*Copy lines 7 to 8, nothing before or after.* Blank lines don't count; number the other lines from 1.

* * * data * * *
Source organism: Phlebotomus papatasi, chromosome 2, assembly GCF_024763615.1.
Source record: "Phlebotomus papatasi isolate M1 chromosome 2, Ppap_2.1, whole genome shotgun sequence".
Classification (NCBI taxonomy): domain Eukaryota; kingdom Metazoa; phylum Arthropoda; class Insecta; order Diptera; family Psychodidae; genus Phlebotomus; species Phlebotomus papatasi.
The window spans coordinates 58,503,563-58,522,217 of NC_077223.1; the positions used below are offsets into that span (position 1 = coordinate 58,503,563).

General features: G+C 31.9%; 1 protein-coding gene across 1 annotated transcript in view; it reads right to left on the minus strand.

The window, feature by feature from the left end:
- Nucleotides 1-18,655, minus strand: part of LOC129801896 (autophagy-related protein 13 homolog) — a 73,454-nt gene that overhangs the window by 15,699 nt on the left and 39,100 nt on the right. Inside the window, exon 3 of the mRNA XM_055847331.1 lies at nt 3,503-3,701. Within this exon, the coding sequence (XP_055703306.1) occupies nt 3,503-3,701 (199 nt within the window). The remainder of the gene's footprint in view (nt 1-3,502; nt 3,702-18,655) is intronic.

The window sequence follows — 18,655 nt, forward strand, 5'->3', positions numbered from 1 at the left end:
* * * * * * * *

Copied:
- Nucleotides 1-18,655, minus strand: part of LOC129801896 (autophagy-related protein 13 homolog) — a 73,454-nt gene that overhangs the window by 15,699 nt on the left and 39,100 nt on the right. Inside the window, exon 3 of the mRNA XM_055847331.1 lies at nt 3,503-3,701. Within this exon, the coding sequence (XP_055703306.1) occupies nt 3,503-3,701 (199 nt within the window). The remainder of the gene's footprint in view (nt 1-3,502; nt 3,702-18,655) is intronic.

The window sequence follows — 18,655 nt, forward strand, 5'->3', positions numbered from 1 at the left end: